Accrual accounting occurs when a business counts transactions on the books regardless of when they are paid in full, according to Nolo. Transactions are counted when an order is made or goods are received when using the accrual method.
Large businesses record income when a product or service is delivered. This occurs after an order has been placed, processed and completed. For instance, a cookie company will not record the sale until the batch is completed and delivered to the party that ordered the cookies. The same is true for a business that purchases a good or service, notes Nolo. The accounting for service work done on a building's air conditioner is not recorded until after the machinery is fixed completely.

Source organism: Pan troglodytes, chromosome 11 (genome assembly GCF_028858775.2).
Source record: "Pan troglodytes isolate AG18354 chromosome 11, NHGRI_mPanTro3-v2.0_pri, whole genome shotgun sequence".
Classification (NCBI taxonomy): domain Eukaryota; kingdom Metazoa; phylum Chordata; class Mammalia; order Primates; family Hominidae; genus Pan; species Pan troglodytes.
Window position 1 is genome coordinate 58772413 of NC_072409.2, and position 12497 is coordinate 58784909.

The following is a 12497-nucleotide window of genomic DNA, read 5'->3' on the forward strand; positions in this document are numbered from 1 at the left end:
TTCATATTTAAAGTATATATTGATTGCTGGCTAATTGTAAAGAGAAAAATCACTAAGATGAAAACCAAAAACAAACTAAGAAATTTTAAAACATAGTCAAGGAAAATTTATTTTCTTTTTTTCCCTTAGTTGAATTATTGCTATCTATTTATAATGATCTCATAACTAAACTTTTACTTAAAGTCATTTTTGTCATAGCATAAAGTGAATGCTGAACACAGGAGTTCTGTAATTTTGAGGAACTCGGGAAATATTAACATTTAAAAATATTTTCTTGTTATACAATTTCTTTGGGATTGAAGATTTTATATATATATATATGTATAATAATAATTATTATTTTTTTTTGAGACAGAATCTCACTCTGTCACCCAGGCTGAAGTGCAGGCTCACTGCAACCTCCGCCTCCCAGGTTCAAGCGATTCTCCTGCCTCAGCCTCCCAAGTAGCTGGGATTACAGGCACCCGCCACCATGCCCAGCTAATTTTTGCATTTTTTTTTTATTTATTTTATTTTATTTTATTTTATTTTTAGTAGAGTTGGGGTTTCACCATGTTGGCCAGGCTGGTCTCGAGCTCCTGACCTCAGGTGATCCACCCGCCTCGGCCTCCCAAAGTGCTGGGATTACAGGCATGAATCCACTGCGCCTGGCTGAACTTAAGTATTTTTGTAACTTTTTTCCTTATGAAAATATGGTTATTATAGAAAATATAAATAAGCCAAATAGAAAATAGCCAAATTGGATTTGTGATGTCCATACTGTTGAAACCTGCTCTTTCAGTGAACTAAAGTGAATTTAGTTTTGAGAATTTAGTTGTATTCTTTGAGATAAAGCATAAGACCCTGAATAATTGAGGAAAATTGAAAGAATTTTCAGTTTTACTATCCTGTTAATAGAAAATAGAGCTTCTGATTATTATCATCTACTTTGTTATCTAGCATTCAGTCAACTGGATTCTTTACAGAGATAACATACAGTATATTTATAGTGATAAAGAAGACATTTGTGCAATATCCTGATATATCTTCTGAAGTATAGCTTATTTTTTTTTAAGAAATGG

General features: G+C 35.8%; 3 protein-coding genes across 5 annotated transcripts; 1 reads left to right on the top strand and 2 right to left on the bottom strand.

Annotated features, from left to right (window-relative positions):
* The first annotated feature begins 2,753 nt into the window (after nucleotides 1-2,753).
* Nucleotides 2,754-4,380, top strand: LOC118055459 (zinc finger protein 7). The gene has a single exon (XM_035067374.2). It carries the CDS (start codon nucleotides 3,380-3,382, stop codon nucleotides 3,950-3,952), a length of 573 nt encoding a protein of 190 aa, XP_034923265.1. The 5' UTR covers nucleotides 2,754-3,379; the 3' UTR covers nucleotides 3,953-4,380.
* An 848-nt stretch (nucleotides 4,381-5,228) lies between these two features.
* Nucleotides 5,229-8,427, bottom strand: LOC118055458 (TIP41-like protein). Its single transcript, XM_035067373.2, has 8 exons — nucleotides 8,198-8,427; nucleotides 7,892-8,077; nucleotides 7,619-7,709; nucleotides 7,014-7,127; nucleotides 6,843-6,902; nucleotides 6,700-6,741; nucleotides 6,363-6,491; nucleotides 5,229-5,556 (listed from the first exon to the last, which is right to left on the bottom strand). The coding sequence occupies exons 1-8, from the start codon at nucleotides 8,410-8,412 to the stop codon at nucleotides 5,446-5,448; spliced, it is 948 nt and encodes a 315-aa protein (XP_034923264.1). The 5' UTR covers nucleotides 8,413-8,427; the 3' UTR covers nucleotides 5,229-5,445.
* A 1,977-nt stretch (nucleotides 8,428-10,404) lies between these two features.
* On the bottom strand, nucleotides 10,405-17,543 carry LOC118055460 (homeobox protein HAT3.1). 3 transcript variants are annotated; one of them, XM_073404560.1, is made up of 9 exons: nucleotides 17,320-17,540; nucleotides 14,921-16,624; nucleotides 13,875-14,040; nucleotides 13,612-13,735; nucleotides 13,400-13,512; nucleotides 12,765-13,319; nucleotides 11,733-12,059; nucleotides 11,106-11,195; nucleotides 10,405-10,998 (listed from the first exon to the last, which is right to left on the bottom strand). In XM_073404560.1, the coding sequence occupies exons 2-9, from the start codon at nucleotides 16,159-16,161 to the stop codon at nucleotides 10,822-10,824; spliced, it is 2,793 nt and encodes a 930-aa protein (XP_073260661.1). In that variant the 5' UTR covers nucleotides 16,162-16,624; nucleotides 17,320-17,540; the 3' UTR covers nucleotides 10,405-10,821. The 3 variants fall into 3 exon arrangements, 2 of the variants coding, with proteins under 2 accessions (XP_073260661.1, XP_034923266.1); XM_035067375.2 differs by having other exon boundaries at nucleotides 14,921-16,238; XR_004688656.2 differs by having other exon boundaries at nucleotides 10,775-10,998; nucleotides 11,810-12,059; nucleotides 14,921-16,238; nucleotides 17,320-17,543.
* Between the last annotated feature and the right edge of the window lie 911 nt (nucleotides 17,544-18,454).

The accrual accounting method offers businesses a more accurate portrait of a company's current status. The accrual method also recognizes when a person, company or group takes full possession of a good or service as opposed to when that good or service is paid completely, according to Investopedia. A large order for $300,000 may take months to complete, but a company may list that as accrued income because the job completion date is in the future. Likewise, a new refrigeration unit that costs $750,000 to install may not be ready for several weeks, so a business owner may not claim the refrigerator as an expense until after the unit functions fully.